Judge Tells Trump to Stop Sending Central American Asylum Seekers Back to Mexico

Yet another defeat for a Department of Homeland Security stuck between the judiciary and an enraged and impatient president.

A federal judge in California ruled that the Trump administration can no longer return Central American asylum seekers to wait in Mexico before (and between) hearings in their asylum cases.

The policy, known as the “Migrant Protection Protocols” or the “Remain in Mexico” policy, has resulted in more than 600 asylum seekers being sent back to Mexico since late January — with more than 250 of those coming in the last two weeks, as the Department of Homeland Security (DHS) aggressively expanded its use along the US-Mexico border at the direction of former department Secretary Kirstjen Nielsen.

The new ruling by Judge Richard Seeborg of the Northern District of California, in the lawsuit Innovation Law Lab v. Nielsen, requires the administration to allow people who have already been returned to stay in the US after their next court hearings, and to stop returning new people to Mexico under the policy.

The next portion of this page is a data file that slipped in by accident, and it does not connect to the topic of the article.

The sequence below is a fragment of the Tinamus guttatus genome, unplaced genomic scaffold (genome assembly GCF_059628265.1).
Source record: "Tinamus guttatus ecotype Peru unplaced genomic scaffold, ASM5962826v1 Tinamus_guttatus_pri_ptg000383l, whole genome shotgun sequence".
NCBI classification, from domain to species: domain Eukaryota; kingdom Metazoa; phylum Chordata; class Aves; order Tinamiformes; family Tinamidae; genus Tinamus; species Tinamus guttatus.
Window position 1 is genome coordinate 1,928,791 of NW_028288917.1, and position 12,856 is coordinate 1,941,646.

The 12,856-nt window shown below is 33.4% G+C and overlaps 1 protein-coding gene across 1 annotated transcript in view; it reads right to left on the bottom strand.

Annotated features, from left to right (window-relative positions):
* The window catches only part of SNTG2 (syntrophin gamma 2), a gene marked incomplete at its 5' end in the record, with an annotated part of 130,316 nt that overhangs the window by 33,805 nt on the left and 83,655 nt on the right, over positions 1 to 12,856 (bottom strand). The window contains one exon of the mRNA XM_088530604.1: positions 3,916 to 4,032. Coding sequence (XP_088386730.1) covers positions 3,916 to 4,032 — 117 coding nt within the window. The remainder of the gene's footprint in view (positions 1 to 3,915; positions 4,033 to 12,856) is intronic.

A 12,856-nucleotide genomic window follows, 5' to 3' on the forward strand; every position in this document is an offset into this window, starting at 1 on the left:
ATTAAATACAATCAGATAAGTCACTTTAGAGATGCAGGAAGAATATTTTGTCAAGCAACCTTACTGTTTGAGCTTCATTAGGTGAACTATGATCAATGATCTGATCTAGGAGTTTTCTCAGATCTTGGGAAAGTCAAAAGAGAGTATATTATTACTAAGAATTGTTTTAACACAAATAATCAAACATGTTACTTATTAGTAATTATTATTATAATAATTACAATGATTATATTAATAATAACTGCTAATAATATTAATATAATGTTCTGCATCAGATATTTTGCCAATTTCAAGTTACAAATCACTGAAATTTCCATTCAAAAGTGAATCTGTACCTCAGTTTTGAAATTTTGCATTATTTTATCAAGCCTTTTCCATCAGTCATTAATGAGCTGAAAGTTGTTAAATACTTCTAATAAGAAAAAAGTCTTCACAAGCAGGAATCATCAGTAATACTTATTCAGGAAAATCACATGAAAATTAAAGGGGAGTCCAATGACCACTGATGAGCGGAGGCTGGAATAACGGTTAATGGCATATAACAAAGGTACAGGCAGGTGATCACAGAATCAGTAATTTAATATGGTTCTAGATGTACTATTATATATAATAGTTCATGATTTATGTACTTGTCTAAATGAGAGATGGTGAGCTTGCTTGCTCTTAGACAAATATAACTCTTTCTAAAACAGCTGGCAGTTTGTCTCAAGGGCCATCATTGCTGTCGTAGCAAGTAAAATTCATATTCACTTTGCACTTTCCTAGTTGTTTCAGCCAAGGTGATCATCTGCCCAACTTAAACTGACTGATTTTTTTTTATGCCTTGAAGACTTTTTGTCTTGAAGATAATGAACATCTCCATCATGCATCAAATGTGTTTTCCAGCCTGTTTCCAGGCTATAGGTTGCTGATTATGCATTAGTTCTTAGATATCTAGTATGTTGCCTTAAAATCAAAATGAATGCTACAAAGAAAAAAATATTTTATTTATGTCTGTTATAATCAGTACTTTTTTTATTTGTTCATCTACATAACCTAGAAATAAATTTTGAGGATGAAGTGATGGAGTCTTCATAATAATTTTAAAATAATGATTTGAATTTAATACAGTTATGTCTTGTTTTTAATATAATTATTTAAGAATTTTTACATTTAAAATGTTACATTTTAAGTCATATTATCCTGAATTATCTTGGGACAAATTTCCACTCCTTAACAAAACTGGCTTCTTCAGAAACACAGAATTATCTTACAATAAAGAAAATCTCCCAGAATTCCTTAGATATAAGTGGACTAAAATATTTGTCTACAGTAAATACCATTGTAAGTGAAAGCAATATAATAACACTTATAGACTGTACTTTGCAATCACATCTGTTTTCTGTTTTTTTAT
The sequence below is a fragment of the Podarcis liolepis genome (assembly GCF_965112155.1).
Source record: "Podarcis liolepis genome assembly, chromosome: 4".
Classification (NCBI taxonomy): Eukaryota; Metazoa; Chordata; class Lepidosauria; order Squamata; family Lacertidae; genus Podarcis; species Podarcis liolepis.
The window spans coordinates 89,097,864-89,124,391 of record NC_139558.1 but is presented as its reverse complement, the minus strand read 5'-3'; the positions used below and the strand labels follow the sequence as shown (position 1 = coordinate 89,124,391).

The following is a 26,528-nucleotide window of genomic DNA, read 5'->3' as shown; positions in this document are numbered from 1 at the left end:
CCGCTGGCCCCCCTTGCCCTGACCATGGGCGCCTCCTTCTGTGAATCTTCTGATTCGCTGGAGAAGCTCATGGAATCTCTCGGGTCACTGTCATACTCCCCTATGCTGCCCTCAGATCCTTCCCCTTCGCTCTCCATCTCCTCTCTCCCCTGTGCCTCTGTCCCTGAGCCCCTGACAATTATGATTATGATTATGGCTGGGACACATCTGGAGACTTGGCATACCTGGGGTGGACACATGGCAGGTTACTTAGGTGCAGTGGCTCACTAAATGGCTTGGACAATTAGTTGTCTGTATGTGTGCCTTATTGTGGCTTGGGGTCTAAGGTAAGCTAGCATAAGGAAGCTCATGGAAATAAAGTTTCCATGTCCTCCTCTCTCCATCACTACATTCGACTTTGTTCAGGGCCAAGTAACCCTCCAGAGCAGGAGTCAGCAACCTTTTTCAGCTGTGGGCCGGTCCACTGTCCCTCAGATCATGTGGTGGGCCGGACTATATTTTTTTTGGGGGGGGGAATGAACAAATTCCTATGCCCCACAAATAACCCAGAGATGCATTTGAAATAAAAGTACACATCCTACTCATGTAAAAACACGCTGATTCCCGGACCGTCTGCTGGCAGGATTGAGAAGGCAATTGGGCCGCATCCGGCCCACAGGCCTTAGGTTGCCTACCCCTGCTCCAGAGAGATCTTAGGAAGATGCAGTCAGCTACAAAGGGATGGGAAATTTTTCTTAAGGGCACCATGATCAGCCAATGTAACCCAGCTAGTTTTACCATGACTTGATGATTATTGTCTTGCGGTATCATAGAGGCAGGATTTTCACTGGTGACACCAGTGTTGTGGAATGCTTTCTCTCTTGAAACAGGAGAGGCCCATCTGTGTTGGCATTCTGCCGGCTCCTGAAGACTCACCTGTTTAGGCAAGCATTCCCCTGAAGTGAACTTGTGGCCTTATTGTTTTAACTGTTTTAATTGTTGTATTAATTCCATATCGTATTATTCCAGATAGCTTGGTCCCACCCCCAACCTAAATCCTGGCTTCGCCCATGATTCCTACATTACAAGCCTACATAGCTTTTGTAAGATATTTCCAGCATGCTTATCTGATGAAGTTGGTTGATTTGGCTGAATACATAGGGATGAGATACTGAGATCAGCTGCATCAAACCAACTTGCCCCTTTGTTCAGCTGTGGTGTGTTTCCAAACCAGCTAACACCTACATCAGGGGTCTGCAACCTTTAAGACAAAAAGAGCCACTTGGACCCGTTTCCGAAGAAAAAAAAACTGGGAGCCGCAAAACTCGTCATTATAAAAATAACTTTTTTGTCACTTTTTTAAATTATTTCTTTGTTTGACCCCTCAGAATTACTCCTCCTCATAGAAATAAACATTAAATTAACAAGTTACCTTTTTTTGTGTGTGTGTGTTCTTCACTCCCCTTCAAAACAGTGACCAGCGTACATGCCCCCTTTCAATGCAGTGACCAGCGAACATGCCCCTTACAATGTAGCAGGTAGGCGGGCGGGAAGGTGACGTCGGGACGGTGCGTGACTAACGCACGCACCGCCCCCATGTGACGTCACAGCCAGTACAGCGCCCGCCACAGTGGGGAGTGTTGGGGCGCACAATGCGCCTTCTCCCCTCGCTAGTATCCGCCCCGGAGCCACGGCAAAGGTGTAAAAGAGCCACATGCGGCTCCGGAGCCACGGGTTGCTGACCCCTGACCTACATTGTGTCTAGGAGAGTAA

The ruling maintains that the Immigration and Nationality Act’s provision allowing the government to return migrants to a “contiguous country” while their cases are pending does not apply to asylum seekers, and that the way the Trump administration was implementing the policy — returning asylum seekers until they met an unusually high standard of proving they would be persecuted in Mexico — failed to protect migrants from danger.

Seeborg’s ruling comes as the department is already in upheaval. Nielsen resigned under pressure from President Donald Trump on Sunday night; Customs and Border Protection Kevin McAleenan (who helped oversee the implementation of the “Remain in Mexico” policy) has been named her acting replacement, apparently in contradiction of federal vacancies law.

The other DHS official responsible for overseeing the implementation of the return-to-Mexico policy, US Customs and Immigration Services Director Francis Cissna — whose agency included the asylum officers that engaged in infrequent and unusual screenings of asylum seekers who claimed to be afraid of being returned to Mexico — is reportedly under pressure from Stephen Miller, a Trump aide and immigration hawk, to leave as well.

By Dara Lind for VOX

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